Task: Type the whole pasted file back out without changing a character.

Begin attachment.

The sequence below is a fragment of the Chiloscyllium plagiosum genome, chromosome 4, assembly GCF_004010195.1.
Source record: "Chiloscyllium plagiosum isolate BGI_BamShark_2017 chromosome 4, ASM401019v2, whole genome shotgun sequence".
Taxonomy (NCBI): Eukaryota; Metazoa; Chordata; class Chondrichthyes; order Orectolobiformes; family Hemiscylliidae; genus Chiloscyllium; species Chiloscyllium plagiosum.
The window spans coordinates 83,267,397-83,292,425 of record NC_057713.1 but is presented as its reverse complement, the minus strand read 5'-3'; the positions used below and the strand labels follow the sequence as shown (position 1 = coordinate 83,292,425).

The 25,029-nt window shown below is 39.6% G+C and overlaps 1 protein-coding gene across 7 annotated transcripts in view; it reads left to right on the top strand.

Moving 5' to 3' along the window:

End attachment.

The sequence below is a fragment of the Chiloscyllium plagiosum genome, chromosome 4, assembly GCF_004010195.1.
Source record: "Chiloscyllium plagiosum isolate BGI_BamShark_2017 chromosome 4, ASM401019v2, whole genome shotgun sequence".
Taxonomy (NCBI): Eukaryota; Metazoa; Chordata; class Chondrichthyes; order Orectolobiformes; family Hemiscylliidae; genus Chiloscyllium; species Chiloscyllium plagiosum.
The window spans coordinates 83,267,397-83,292,425 of record NC_057713.1 but is presented as its reverse complement, the minus strand read 5'-3'; the positions used below and the strand labels follow the sequence as shown (position 1 = coordinate 83,292,425).

The 25,029-nt window shown below is 39.6% G+C and overlaps 1 protein-coding gene across 7 annotated transcripts in view; it reads left to right on the top strand.

Moving 5' to 3' along the window: